Foreigners, mainly from Burkina Faso and Mali, are estimated to count for a third of the population.

In the 1990s, the economy started to go downhill and Ivorians began to resent such a large foreign presence.

It was then that former President Henri Konan Bedie introduced the concept of "Ivoirite", or Ivorianness.

Why does Ivory Coast matter?

Neighbours Burkina Faso and Liberia have been accused of backing the rebellion.

They have denied this but it raises the nightmare scenario of other countries being dragged into the conflict.

There have been several xenophobic attacks on Muslims and foreigners in government-controlled areas.

Since the conflict began, many thousands of these African expatriate workers have returned to their home countries.

This has already hurt the whole region as poor countries lose valuable remittance earnings.

Most French-speaking West African countries share the same currency, the CFA franc, and instability in Ivory Coast has hit investment and confidence across the region.

What is the French interest?

France is the former colonial power and has had a military base in Abidjan since the 1960s.

France guarantees the CFA franc and its businesses still dominate the economy.

Until anti-French protests led Paris to urge "non-essential" citizens to leave, there were 16,000 French nationals in Ivory Coast.

Some 4,000 French troops have also been monitoring a ceasefire line across the middle of the country.

This is why France was so determined to push all the sides together and get them to agree to end the fighting and form a national unity government.

Why the anti-French feeling?

Because of the peace deal brokered by the French.

Rebels say they were promised the key defence and interior ministries under a power-sharing agreement, although this does not appear in the official text.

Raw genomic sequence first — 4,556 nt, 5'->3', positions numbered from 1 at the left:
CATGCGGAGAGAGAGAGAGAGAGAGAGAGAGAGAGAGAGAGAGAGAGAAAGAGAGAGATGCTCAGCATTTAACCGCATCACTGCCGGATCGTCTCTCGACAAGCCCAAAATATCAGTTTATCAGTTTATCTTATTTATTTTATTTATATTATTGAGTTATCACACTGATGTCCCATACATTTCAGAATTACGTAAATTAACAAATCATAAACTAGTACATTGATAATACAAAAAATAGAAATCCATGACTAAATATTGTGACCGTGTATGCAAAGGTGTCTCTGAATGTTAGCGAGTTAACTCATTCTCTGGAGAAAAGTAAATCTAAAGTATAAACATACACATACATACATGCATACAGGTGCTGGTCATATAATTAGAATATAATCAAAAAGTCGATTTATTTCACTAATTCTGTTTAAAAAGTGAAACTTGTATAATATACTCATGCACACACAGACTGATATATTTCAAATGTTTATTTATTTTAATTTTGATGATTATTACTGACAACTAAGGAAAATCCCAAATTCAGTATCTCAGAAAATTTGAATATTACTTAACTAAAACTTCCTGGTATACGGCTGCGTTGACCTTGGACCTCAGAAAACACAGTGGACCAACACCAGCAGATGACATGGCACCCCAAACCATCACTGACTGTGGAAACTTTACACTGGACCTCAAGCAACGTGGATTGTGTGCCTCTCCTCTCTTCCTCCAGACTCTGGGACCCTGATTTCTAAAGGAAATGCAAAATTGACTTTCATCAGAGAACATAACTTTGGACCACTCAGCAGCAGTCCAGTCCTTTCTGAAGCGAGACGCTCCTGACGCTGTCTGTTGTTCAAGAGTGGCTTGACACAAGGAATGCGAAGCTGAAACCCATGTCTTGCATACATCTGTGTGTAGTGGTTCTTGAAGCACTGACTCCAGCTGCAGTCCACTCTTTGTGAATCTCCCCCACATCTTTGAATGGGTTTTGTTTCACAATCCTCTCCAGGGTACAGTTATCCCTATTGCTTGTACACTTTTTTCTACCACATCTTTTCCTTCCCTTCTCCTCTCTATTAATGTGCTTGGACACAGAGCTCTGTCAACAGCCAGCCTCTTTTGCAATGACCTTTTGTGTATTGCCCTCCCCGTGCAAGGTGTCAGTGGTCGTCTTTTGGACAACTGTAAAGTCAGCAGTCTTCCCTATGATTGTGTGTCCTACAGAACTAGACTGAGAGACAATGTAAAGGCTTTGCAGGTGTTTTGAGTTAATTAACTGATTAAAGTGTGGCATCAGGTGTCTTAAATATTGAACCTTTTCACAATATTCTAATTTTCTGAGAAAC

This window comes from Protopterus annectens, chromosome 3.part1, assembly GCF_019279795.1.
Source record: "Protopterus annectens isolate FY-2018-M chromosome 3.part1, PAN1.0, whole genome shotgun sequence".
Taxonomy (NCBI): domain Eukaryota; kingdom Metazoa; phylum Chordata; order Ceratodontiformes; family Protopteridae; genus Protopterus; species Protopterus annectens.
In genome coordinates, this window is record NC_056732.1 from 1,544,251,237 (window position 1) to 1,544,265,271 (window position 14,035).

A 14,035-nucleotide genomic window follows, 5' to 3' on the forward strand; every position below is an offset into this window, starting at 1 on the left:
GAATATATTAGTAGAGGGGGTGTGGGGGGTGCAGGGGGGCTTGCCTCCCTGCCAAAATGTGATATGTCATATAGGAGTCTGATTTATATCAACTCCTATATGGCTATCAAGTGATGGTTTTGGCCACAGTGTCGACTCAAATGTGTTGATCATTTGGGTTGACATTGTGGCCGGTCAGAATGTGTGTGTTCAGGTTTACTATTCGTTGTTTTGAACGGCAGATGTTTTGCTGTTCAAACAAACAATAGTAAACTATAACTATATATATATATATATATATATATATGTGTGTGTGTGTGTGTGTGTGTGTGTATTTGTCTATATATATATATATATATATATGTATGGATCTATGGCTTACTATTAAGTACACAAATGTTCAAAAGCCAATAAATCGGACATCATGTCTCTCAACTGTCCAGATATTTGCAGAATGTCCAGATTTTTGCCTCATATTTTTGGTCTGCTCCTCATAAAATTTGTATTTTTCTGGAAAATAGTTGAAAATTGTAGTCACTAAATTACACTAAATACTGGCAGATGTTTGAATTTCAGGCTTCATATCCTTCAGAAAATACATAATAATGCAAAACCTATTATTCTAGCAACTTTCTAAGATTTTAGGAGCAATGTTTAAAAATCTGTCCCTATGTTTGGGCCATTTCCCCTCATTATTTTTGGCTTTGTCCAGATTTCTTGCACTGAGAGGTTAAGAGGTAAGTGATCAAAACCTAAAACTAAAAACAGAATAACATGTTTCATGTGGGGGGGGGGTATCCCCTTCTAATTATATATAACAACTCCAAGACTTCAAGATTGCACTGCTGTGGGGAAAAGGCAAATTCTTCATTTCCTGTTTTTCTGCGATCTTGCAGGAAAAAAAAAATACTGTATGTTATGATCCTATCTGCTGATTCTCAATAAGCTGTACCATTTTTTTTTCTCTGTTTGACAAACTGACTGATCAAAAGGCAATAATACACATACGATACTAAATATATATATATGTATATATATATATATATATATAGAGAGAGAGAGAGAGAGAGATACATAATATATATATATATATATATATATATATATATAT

Supporters of Mr Gbagbo in the commercial capital, Abidjan, accuse the French of forcing him to sign this deal.

Since the conflict broke out, Mr Gbagbo has said the French army should have intervened to protect him, as a democratically elected leader.

So what happens next?

The situation is not looking good.

With the power-sharing government on the rocks, and new clashes between government troops and rebels, any prospect of differences being resolved at the negotiating table is receding.

The presence of international peacekeepers is being seen as increasingly important to prevent a return to full scale civil war and to help with any disarmament if it can happen.

The UN now has some 6,000 peacekeepers in Ivory Coast to support around 4,000 French troops monitoring a buffer zone between the two sides.

The New Forces and pro-Gbagbo militias were supposed to have started disarming on 15 October but the former rebels refused because laws making it easier for those of foreign origin to gain citizenship and contest presidential elections had not been changed, as agreed at a meeting of West African leaders in July.